Note that the cut and phase assignment described in reference to FIG. 1A can be used on any region that includes a bend and tends to print large. In other words, the cut and phase assignment can be used on many corners of a FPSM layout.

To further improve lithographic performance, various modifications can be made to a layout to compensate for various proximity effects. These modifications are called proximity corrections. One type of proximity correction, called optical proximity correction (OPC), applies systematic changes to geometries of the layout to improve the printability of a wafer pattern in response to a variety of proximity effects, e.g. etch, resist, micro-loading, other proximity effects, and/or combinations of proximity effects.

Rule-based OPC can include rules to implement certain changes to the layout, thereby compensating for some lithographic distortions that occur when printing the features onto the wafer. For example, to compensate for line-end shortening, rule-based OPC can add a hammerhead to a line end. Additionally, to compensate for corner rounding, rule-based OPC can add (or subtract) serif shapes from outer (or inner) corners. These changes can form features on the wafer that are closer to the original intended layout.

In model-based OPC, a real pattern transfer can be simulated (i.e. predicted) with a set of mathematical formulas (i.e. models). In model-based OPC, the edges of a feature in a layout can be dissected into a plurality of segments, thereby allowing these segments to be individually moved to correct for proximity effects. The placement of the dissection points is determined by the feature shape, size, and/or position relative to other features.

FIG. 2A illustrates an FPSM layout 200, similar to FPSM layout 100 but including several proximity corrections, which can be used in a damascene process. FPSM layout 100 includes shifters 201, 202, 203, and 204, wherein shifters 201 and 203 could provide 0 degree phase, whereas shifters 202 and 204 could provide 180 degree phase. Once again, shifters 201-204 are formed in a dark field mask.

To conform to a configuration in which adjacent shifters have a phase difference of approximately 180 degrees, a cut 205 can be provided, thereby resolving a potential phase conflict when assigning phase to the shifters of FPSM layout 200. To expose the extraneous feature created by cut 205, a trim layout 210 can be provided, as shown in FIG. 2B. Trim layout 210 includes a cut 211, which is substantially the size of cut 205, to account for the adjacency of shifters 201 and 202, shifters 201 and 204, as well as shifters 203 and 204. Note that cut 211 can include proximity corrections including edge modifications as well as one or more cuts therein.

In one embodiment, additional cuts on trim mask 210 can be used to provide critical dimension (CD) control. U.S. Provisional Patent Application 60/359,909, entitled “Non-Critical Blocking for Full Phase Masks”, filed on Feb. 26, 2002 by Numerical Technologies, Inc., and incorporated by reference herein, describes such additional cuts.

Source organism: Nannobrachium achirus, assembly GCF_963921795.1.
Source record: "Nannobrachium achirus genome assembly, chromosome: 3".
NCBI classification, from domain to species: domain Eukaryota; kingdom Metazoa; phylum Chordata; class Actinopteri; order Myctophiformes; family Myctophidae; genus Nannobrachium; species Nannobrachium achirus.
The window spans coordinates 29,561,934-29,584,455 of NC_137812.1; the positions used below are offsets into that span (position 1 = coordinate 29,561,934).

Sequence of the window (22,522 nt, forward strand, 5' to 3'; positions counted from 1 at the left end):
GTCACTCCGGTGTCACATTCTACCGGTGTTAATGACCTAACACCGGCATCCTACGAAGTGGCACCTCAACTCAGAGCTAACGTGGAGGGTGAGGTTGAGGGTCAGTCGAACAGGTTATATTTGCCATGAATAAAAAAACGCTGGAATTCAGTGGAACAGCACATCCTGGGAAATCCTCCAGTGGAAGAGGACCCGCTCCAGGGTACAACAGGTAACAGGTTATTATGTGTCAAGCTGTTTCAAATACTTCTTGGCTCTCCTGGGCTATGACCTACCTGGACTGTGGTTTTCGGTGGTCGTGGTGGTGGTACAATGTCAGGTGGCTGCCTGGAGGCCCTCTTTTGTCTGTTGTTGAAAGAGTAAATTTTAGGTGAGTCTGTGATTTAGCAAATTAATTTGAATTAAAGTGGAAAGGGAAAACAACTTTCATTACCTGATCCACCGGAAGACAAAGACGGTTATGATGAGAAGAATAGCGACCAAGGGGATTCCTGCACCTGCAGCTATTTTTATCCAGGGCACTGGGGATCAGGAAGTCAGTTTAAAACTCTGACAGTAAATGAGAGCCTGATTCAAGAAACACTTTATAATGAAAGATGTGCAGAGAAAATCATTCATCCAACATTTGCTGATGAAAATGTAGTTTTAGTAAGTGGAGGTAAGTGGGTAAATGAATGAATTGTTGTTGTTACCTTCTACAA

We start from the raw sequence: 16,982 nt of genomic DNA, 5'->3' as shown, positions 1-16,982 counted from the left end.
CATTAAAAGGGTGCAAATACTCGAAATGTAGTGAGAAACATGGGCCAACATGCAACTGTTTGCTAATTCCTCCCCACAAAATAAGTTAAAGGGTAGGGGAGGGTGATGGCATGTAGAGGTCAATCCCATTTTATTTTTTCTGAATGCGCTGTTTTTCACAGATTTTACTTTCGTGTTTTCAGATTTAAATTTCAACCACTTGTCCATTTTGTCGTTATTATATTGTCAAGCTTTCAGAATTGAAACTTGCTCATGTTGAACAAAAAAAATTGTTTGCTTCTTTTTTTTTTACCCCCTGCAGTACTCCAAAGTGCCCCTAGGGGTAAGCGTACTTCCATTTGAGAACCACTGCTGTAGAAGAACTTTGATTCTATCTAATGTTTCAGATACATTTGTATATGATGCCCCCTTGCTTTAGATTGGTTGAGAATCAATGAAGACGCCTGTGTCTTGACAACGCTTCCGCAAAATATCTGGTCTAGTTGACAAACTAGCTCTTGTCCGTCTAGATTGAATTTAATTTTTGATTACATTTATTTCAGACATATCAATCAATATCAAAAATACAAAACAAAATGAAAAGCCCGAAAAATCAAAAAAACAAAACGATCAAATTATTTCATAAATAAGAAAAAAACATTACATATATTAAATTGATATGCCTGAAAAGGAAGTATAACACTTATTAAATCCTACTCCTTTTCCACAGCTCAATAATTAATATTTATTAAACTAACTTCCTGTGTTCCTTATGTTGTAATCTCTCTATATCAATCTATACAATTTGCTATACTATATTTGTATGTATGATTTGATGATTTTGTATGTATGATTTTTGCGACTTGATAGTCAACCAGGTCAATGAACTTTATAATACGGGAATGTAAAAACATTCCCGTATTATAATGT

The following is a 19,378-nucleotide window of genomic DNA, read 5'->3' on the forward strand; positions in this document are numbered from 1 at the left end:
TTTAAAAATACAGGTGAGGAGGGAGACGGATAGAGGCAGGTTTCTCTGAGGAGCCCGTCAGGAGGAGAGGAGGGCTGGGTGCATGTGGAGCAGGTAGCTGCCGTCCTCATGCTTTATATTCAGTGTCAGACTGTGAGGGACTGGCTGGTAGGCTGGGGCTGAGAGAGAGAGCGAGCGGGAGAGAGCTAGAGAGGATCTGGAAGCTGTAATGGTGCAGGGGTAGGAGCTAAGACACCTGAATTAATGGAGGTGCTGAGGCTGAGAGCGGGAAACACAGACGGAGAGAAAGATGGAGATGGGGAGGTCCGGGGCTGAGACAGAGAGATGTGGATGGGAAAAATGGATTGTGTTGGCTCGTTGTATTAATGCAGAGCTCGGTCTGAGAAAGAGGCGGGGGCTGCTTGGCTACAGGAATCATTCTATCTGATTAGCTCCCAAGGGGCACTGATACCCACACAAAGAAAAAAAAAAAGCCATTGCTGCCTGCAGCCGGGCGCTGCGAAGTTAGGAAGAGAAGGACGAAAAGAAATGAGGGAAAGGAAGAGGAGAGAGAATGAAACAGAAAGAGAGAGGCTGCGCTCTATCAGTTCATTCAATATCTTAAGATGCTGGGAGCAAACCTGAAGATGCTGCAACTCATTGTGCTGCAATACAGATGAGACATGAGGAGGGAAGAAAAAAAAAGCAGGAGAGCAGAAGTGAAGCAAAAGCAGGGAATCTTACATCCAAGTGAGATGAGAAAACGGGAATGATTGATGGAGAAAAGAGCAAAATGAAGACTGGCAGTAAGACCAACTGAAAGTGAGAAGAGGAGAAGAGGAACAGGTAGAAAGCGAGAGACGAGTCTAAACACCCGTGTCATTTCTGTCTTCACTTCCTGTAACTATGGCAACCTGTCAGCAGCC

FIG. 2C illustrates an aerial image 220 that could be formed by exposing a mask implementing FPSM layout 200 as well as a mask implementing trim layout 210. Once again, the trim mask was exposed to twice the energy of the FPSM (referenced as a 1:2 exposure ratio). To permit comparisons, the exposure conditions for aerial image 220 are identical to those used for aerial image 120, e.g. wavelength (λ) of 193 nm, a partial coherence (σ) of 0.4, and a numerical aperture (NA) of 0.85. Standard OPC parameters, which refer to the segment lengths after dissection, can be used for aerial image 220. In one embodiment, the OPC parameters can include 20 nm for the FPSM mask and 40 nm for the trim mask.

As evidenced by the substantially red bands in aerial image 220, the transition from intermediate to low intensity is even more abrupt than in aerial image 120, thereby resulting in three extremely well defined features 221, 222, and 223. Thus, compared to the non-OPC result (i.e. aerial image 120), the resulting OPC image (i.e. aerial image 220) improves straightness of the edges of the three lines as well as intensity. In one embodiment, both aerial images 120 and 220 illustrate 100 nm features. The predicted printed edge is shown as a black line in the aerial image. FIGS. 1C and 2C are shown on the same page to illustrate the improvements provided by OPC.

In accordance with one embodiment of the invention, assist shifters (which because of their small size do not print, but nonetheless aid in printing resolution) can be used to define isolated, and semi-isolated metal lines. In the case of densely packed metal lines, the phase of each metal line can be alternated to provide better feature definition and the semi-isolated metal lines on the end can receive assist shifters as well. Specifically, assist shifters could be used to improve the printing of an isolated metal line. For example, FIG. 3A illustrates a FPSM layout 300 including an isolated metal line that will be defined using a phase shifter 301. By adding assist shifters 302 and 303, placed on either side of and out of phase with shifter 301, the isolated metal line can be defined more easily.